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Are we overthinking pickups a bit much?

Discussion in 'Just Pickups' started by [J.K.], Mar 22, 2013.

  1. [J.K.]

    [J.K.] Tele-Meister

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    Okay, so bear with me a minute here...
    I realize there are a lot of different pickups out there with even more variables on each, but is there a bit too much mysticism out there about the nuances of tone from pickups? I have a friend who is swapping PAF clones out weekly it seems, but from what I can tell, they're all AlNiCo II variants with the same AWG and, presumably, similar windings. Of course, he has a host of adjectives for each new set, but I'm starting to become a bit skeptical. He's tried recording them each, but mic placement alone (to me) makes as strong of an impact, along with general amps settings etc... and in the end it always sounds like a Les Paul through a Marshall to me, with shades of grey between.

    Where does all the tone chasing from pickups come from, and why isn't there as much of a fervor over something like speakers, which have an arguably more measurable impact on tone?

    Not trying to start a war here, but I'm curious why we often tend to gravitate towards pickups when it comes to adjusting our tone over other things...
     
  2. Willie D

    Willie D Friend of Leo's

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    Yes. Yes, we are.

    And this is a place for overthinking every element of guitar tone. That's why we come here. It helps us to know that others appreciate our obsession with extremely subtle nuances.
     
  3. Bulldog87

    Bulldog87 Tele-Afflicted

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    Forget pickups. Thats all voodoo. I still think Paint color is the most important aspect to a guitar. Oh, and the strap. :)
     
  4. supernewt

    supernewt Tele-Meister

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    Where you pick the strings--close to the bridge or up the neck--has a huge impact.
     
  5. steve440

    steve440 Tele-Meister

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    I'm with you on this one. I went through a bit of a pickup thing a few years ago. Ended up with some nice stuff, Lollars, van zandt, suhr etc. Thing is, I just bung em in, think to myself, well they're good quality and they do the job. To me, and this is only my opinion, the difference in two similar pickups from two good winders can be achieved by the tweak of a knob on your amp.

    Also the whole pickup swapping procedure is a faff. It takes too long and it's really hard to a/b them. By the time I've got one out, had a cup of tea, smoked a cigarette been asked to do some mundane stuff by the wife and put the kids to bed. I've forgotten what the old one sounded like in detail before I've even started putting the new one in.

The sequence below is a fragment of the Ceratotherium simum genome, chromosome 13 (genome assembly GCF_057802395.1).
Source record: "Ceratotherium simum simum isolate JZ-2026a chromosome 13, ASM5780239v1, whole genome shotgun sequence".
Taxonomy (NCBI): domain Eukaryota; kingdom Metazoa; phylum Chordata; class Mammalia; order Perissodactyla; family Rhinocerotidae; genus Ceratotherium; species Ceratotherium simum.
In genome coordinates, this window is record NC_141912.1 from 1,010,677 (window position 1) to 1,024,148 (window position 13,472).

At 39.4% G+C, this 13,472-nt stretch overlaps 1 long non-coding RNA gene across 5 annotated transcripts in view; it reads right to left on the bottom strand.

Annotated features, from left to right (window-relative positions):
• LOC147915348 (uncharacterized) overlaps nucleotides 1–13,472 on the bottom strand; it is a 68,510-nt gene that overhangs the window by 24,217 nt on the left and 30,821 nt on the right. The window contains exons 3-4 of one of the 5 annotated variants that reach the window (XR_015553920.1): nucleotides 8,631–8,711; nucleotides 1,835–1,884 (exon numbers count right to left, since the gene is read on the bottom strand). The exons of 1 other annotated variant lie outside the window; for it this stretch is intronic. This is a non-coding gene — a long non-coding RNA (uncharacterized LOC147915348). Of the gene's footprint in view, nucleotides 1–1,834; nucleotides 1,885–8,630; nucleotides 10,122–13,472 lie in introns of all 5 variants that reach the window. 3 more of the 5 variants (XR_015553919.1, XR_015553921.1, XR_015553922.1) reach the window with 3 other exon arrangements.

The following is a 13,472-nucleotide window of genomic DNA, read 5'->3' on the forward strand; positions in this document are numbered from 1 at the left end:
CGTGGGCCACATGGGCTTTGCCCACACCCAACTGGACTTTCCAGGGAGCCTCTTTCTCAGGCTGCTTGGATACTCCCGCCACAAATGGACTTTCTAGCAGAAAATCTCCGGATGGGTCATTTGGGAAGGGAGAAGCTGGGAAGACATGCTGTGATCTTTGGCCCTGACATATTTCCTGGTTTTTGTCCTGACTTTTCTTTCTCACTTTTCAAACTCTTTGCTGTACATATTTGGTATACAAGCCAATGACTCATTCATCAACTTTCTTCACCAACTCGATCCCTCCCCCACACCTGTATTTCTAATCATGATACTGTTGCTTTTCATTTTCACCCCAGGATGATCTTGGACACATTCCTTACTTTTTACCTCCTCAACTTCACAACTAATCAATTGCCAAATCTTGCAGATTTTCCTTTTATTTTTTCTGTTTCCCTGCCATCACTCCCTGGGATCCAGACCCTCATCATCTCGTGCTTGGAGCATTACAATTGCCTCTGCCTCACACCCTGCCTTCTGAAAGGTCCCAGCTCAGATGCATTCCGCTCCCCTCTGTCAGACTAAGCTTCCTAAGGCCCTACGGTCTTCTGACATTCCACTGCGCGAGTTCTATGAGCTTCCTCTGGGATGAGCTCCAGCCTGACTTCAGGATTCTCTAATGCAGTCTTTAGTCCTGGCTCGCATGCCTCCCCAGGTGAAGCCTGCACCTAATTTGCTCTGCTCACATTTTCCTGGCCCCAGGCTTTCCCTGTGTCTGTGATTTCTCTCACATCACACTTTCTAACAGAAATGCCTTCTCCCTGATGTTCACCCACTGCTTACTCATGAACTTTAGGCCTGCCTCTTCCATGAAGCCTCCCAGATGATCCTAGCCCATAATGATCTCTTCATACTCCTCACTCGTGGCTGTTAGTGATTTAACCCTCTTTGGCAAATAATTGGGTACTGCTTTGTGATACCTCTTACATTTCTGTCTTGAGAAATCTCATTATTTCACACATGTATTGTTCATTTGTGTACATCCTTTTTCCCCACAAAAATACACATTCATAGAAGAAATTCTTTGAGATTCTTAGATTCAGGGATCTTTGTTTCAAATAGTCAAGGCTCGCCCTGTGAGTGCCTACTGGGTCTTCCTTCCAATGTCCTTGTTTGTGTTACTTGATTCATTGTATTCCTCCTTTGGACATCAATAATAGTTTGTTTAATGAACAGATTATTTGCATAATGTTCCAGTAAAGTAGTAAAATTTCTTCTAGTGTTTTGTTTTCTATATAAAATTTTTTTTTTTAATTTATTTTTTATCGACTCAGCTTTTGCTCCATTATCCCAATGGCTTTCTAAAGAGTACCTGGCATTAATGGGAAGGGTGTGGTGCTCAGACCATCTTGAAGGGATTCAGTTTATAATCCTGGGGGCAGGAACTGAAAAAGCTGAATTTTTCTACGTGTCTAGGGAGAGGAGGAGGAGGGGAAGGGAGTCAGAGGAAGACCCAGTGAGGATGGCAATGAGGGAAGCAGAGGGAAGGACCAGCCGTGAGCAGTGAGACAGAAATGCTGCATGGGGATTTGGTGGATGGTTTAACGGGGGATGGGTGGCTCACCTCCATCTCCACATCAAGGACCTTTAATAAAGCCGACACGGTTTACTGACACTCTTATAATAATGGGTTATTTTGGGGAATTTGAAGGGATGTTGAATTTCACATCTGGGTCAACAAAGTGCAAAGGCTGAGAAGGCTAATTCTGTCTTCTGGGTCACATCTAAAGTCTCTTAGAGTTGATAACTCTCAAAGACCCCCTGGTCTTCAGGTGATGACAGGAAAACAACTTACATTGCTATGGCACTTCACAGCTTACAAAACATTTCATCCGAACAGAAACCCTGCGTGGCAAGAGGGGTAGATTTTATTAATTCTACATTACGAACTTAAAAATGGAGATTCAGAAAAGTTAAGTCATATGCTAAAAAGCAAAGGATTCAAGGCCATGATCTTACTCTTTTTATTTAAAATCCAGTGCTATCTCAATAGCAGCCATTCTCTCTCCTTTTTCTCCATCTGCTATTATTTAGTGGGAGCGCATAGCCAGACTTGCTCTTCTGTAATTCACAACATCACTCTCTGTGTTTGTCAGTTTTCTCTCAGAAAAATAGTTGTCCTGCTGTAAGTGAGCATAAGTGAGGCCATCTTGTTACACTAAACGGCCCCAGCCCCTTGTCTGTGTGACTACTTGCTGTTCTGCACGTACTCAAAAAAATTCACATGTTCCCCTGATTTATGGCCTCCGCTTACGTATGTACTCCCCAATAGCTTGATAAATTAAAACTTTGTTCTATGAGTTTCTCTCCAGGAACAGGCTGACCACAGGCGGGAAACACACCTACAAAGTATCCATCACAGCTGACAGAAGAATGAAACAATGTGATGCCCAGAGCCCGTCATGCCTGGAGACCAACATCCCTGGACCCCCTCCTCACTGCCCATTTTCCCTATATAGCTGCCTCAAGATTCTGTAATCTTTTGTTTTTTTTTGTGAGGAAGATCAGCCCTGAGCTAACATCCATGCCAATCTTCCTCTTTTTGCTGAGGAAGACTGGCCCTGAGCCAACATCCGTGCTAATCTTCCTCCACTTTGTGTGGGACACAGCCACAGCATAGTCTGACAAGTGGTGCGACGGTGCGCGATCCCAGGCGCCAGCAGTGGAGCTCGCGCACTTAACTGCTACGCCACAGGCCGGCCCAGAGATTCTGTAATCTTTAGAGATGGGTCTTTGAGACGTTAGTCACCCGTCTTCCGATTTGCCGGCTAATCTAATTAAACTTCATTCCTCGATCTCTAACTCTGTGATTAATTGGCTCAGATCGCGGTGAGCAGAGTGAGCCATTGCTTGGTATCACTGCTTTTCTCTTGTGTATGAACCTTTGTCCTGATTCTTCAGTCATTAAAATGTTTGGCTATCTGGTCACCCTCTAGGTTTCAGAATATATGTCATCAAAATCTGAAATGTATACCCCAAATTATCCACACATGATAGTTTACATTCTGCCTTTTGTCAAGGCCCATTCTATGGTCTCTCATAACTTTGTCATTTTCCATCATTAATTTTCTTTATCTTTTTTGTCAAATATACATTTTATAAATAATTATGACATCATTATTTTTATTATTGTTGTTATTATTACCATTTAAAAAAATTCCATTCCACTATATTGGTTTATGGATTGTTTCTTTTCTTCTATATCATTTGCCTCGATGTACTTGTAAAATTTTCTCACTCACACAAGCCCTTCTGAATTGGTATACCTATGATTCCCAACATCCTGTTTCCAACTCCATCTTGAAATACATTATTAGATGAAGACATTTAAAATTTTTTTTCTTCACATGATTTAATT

Just the way i see it, ymmv. No offence to the guys that are really into this side of things;) But i just don't have the patience, time or the money to chase subtleties that small.

    Steve
     
  6. telepath

    telepath Friend of Leo's

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    Sometimes I honestly think we all ought to consider taking a year out woodshedding with an esquire type / one bridge pup - partscaster wired for simple for vol and tone, with a run-of-the-mill .. I dunno - GFS pup in it.
    We'd all come back more skilful players.

    But , to be fair, this forum is not about that. Otherwise - what's to talk about?!
    It's just fine as it is.
    If any of us step over the line re 'esoterics' , generally someone will politely point it out ;)
     
  7. gtrguru

    gtrguru Friend of Leo's

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    I didn't like the sound of the stock pups that came in my Mexi Tele or Strat and swapped them out for high output and 50s style pups respectfully. No plans to chase the dragon any more. Sure it would be nice to have custom winds by Lollar and the like, but I would rather place my money in amps, speakers and pedals. Just my preference.
     
  8. YoGeorge

    YoGeorge Tele-Afflicted

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    Absolutely. In the glory days of the 50's and 60's, people bought a guitar and just played it.

    Nowadays, it might be worth changing out pickups in a lower end guitar (like a MIM tele) to something with vintage construction (like AVRI, Nocasters) or go a bit hotter if you like. And then just put your effort into woodshedding and setting up your amp knobs. There is nobody in any audience that will hear the subtleties that we discuss and hear in isolation when comparing pickups.

    I am saying this as a guy who owns 6 teles, most with pickup swaps, and a couple which have been thru 5 different sets of pickups. In recent years, I am much calmer about changing stuff out and rarely do it.

    George
     
  9. adjason

    adjason Poster Extraordinaire Silver Supporter

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    Well most of them sound a bit different to me but most of them also sound good